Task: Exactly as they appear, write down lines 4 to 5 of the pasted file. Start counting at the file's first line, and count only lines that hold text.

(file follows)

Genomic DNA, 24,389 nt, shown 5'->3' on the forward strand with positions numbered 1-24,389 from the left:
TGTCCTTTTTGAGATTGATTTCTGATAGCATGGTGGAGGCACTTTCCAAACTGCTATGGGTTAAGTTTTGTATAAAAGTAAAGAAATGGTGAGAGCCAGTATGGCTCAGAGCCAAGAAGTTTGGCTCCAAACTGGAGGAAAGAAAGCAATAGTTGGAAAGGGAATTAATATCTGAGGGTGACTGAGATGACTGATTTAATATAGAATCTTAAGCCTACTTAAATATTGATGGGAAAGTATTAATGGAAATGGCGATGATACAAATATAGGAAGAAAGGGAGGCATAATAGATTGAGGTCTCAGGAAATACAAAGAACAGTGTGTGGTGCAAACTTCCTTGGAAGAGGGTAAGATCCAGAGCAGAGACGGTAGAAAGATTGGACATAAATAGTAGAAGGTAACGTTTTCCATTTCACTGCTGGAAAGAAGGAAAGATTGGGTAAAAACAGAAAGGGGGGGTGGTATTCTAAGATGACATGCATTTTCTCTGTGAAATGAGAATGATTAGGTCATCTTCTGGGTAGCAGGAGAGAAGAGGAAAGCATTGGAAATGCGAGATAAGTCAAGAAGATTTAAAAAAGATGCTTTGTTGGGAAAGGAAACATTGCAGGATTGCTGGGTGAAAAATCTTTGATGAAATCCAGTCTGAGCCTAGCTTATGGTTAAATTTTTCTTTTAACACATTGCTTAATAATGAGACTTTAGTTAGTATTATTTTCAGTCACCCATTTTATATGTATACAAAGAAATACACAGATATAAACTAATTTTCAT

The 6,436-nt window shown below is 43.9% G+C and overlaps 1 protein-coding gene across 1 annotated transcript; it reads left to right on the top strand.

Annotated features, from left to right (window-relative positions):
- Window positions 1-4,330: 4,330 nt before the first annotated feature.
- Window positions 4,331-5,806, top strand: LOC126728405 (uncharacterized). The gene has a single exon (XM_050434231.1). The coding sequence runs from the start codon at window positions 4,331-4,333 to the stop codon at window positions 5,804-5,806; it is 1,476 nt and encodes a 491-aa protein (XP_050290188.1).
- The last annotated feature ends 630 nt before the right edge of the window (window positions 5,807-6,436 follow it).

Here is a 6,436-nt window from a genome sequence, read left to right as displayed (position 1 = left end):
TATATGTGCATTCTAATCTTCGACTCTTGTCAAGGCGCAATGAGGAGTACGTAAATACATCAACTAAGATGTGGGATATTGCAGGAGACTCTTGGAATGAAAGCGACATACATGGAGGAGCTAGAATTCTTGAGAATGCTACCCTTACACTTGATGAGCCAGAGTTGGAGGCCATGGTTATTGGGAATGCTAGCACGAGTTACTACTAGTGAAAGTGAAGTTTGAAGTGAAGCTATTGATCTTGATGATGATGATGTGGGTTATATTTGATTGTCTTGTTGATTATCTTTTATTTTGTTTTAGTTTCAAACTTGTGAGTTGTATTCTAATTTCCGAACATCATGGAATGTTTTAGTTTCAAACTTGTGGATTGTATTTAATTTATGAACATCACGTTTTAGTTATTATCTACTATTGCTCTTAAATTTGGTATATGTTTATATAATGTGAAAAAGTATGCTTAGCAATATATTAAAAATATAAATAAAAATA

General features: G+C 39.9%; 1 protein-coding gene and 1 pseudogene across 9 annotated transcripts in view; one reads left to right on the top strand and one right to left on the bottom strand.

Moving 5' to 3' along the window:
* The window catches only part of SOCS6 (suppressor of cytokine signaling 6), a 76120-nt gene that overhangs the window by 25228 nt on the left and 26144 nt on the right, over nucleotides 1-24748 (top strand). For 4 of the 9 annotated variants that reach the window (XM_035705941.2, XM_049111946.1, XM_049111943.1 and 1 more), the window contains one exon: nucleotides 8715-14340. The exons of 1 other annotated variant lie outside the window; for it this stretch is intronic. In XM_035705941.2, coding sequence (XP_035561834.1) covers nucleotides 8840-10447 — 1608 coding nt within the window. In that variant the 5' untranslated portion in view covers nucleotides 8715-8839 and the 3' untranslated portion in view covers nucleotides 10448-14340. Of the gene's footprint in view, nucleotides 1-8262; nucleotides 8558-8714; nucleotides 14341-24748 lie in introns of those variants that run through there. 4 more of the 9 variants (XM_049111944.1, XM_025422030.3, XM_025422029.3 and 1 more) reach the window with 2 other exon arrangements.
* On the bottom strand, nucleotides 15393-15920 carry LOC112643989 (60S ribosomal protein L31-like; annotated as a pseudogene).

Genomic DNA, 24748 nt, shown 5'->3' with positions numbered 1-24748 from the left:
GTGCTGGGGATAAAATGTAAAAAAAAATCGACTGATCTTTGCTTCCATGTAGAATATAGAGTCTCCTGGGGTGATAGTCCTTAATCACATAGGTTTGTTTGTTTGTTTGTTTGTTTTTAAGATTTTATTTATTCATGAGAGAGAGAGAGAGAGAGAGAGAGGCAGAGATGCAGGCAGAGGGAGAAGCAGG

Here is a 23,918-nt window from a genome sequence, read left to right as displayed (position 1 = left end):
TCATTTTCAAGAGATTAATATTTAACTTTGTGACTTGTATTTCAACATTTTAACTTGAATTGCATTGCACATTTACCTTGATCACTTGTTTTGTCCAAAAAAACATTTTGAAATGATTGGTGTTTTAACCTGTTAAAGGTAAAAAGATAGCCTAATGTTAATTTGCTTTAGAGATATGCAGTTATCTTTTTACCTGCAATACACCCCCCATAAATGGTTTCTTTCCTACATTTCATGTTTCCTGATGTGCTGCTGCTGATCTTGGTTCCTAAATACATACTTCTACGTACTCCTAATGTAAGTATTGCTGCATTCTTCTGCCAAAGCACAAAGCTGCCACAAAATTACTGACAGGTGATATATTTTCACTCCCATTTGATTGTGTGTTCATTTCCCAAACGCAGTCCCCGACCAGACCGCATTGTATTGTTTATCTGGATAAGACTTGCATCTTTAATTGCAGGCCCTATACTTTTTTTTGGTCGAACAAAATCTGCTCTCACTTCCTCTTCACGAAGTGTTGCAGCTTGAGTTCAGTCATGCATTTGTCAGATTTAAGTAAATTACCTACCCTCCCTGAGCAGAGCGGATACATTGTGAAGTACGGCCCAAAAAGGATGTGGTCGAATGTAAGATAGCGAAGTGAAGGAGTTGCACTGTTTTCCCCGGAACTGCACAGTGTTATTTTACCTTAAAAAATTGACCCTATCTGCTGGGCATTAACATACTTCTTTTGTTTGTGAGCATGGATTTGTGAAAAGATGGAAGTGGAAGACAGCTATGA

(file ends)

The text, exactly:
Annotated features, from left to right (window-relative positions):
- Window positions 1-4,330: 4,330 nt before the first annotated feature.